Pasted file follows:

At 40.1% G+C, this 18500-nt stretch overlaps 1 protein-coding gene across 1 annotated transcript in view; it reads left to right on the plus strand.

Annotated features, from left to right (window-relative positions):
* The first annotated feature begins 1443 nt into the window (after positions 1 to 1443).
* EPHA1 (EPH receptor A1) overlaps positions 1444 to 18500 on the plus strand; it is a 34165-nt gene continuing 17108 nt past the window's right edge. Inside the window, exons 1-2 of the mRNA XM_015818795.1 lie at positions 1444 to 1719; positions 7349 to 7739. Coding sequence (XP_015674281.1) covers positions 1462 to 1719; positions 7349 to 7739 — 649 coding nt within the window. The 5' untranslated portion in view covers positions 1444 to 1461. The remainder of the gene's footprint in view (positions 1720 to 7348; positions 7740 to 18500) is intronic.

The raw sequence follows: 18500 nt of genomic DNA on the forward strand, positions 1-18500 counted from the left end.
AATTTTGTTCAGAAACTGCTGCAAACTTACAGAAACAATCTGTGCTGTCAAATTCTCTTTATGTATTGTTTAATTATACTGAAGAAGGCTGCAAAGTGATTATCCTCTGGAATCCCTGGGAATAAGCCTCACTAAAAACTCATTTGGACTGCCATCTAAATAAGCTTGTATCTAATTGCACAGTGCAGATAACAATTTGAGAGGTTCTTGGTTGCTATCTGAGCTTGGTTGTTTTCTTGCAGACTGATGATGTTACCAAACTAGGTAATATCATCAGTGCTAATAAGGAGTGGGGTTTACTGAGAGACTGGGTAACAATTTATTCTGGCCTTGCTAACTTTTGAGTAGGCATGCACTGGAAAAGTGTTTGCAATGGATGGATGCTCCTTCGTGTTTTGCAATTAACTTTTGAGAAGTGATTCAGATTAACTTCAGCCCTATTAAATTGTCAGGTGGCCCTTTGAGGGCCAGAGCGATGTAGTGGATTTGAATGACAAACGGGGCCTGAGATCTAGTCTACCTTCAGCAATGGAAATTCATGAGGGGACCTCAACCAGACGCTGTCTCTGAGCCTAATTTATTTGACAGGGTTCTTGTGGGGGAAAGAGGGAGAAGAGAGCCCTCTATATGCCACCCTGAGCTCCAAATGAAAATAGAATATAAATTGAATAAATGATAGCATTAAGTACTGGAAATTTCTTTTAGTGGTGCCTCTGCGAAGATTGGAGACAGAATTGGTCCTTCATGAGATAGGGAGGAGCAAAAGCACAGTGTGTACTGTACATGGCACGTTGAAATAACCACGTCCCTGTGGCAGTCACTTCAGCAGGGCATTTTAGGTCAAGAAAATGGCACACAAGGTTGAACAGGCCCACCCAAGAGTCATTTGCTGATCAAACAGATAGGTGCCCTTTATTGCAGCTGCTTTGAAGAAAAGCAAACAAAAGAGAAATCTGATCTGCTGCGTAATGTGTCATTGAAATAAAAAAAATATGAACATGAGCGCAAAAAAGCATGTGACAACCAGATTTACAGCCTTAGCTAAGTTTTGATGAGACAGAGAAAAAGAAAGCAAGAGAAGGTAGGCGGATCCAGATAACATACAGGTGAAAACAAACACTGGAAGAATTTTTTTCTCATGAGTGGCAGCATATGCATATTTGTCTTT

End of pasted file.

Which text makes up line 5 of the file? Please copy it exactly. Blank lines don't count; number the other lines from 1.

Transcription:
The raw sequence follows: 18500 nt of genomic DNA on the forward strand, positions 1-18500 counted from the left end.